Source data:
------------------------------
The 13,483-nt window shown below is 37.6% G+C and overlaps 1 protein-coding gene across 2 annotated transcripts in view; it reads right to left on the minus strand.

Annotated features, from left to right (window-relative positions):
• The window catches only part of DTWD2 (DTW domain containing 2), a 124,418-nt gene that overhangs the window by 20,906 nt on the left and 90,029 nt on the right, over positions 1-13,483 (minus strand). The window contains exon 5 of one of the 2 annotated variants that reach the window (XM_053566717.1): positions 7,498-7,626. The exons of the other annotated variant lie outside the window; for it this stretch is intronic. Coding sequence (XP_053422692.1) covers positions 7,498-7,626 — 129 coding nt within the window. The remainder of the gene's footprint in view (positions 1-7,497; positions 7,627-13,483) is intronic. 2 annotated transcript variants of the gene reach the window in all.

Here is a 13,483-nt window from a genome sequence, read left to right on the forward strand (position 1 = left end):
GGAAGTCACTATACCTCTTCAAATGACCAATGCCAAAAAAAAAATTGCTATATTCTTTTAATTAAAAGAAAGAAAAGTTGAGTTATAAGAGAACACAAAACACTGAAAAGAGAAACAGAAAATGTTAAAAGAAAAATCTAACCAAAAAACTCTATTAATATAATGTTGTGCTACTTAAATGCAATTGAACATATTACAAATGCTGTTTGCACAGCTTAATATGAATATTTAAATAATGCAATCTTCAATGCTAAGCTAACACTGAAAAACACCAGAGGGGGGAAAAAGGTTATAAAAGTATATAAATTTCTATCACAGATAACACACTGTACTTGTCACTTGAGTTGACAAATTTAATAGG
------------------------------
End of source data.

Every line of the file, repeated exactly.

The 13,483-nt window shown below is 37.6% G+C and overlaps 1 protein-coding gene across 2 annotated transcripts in view; it reads right to left on the minus strand.

Annotated features, from left to right (window-relative positions):
• The window catches only part of DTWD2 (DTW domain containing 2), a 124,418-nt gene that overhangs the window by 20,906 nt on the left and 90,029 nt on the right, over positions 1-13,483 (minus strand). The window contains exon 5 of one of the 2 annotated variants that reach the window (XM_053566717.1): positions 7,498-7,626. The exons of the other annotated variant lie outside the window; for it this stretch is intronic. Coding sequence (XP_053422692.1) covers positions 7,498-7,626 — 129 coding nt within the window. The remainder of the gene's footprint in view (positions 1-7,497; positions 7,627-13,483) is intronic. 2 annotated transcript variants of the gene reach the window in all.

Here is a 13,483-nt window from a genome sequence, read left to right on the forward strand (position 1 = left end):
GGAAGTCACTATACCTCTTCAAATGACCAATGCCAAAAAAAAAATTGCTATATTCTTTTAATTAAAAGAAAGAAAAGTTGAGTTATAAGAGAACACAAAACACTGAAAAGAGAAACAGAAAATGTTAAAAGAAAAATCTAACCAAAAAACTCTATTAATATAATGTTGTGCTACTTAAATGCAATTGAACATATTACAAATGCTGTTTGCACAGCTTAATATGAATATTTAAATAATGCAATCTTCAATGCTAAGCTAACACTGAAAAACACCAGAGGGGGGAAAAAGGTTATAAAAGTATATAAATTTCTATCACAGATAACACACTGTACTTGTCACTTGAGTTGACAAATTTAATAGG